ElBaradei and the Muslim Brethren refuse to discuss the transition to a new regime as long as Mubark is in office, but they have not made it clear that they will not negotiate with other stalwarts of the regime once he has gone. It seems to me that both Baradei and the Brethren are leaving the door open for dealing with the VP and the cabinet once Mubark’s fall makes such an engagement less odious. They will be dealing with a man who is a close ally of the US, and was complicit with the US extraordinary rendition program which saw the torture of many prisoners in Egypt. They will be negotiating reforms with the existing political-military-security structure that was at the core of Mubarak’s regime. This bodes ill for the uprising except if it can sustain itself long enough to force a clean up of the top echelons of the regime. It is difficult to see at this point if this will be possible. There are two opposing forces here: One is that the uprising is partly a bread riot, and this segment of it will not be appeased by superficial political reforms. The other factor is that the uprising is hurting the huge tourist industry. I think Egypt's tourist industry it accounts for about 12% of GDP and generates about 1/8 of the jobs in the country, directly and indirectly. So there will be strong pressure from that side to end the strife. These are the things to watch for now.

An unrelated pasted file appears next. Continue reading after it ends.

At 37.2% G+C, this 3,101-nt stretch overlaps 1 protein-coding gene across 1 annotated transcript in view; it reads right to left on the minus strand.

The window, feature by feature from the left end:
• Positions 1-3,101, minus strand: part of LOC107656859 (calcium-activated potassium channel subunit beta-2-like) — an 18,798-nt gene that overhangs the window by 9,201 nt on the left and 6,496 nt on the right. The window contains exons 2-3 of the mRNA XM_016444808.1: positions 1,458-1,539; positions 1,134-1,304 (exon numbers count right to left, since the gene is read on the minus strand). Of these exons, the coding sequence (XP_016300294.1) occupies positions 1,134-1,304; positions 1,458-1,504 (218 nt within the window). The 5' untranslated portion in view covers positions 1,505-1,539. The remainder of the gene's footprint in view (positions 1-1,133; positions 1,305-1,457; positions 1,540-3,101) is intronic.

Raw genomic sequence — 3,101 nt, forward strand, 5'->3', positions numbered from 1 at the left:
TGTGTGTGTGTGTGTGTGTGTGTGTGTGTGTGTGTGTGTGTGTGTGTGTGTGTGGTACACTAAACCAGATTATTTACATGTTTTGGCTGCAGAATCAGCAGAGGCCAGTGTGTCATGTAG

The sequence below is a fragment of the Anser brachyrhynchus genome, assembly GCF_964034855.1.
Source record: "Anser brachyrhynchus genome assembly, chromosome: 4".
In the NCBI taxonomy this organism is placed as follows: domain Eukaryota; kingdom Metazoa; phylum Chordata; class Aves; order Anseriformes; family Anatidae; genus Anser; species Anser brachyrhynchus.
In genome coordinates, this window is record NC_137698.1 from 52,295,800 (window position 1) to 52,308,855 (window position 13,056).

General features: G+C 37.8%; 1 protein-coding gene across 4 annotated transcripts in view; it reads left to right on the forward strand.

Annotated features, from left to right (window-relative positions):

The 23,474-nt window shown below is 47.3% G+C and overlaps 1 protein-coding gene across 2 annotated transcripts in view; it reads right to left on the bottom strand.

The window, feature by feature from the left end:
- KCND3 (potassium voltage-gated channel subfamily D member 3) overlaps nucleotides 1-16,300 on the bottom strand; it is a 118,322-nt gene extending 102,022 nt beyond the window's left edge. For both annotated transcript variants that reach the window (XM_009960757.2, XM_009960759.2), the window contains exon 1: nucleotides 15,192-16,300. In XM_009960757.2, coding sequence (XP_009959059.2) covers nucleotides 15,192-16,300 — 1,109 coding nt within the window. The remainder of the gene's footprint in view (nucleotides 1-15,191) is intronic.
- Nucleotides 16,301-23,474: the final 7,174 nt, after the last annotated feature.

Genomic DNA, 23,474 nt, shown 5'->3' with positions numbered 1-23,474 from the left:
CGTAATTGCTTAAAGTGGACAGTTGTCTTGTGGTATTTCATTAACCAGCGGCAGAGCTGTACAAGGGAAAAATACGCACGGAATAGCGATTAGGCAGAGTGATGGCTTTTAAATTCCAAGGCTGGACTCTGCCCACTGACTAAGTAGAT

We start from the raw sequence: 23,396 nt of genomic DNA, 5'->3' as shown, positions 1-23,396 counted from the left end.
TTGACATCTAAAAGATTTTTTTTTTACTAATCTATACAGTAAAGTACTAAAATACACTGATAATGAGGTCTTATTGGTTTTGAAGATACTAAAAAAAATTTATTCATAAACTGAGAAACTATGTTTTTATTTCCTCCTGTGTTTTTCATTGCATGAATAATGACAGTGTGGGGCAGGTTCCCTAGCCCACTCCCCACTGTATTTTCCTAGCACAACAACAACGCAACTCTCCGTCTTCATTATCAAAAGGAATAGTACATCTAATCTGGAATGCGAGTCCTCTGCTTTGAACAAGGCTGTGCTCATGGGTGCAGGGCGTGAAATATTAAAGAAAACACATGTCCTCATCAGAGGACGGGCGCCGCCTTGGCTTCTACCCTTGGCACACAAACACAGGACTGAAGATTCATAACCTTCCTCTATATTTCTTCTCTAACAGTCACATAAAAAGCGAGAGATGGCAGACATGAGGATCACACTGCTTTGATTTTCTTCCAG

Clinton congratulates Sanders, acknowledges she has to win over younger voters (Reuters)
from the article: Is Mubarak at the end of his tether?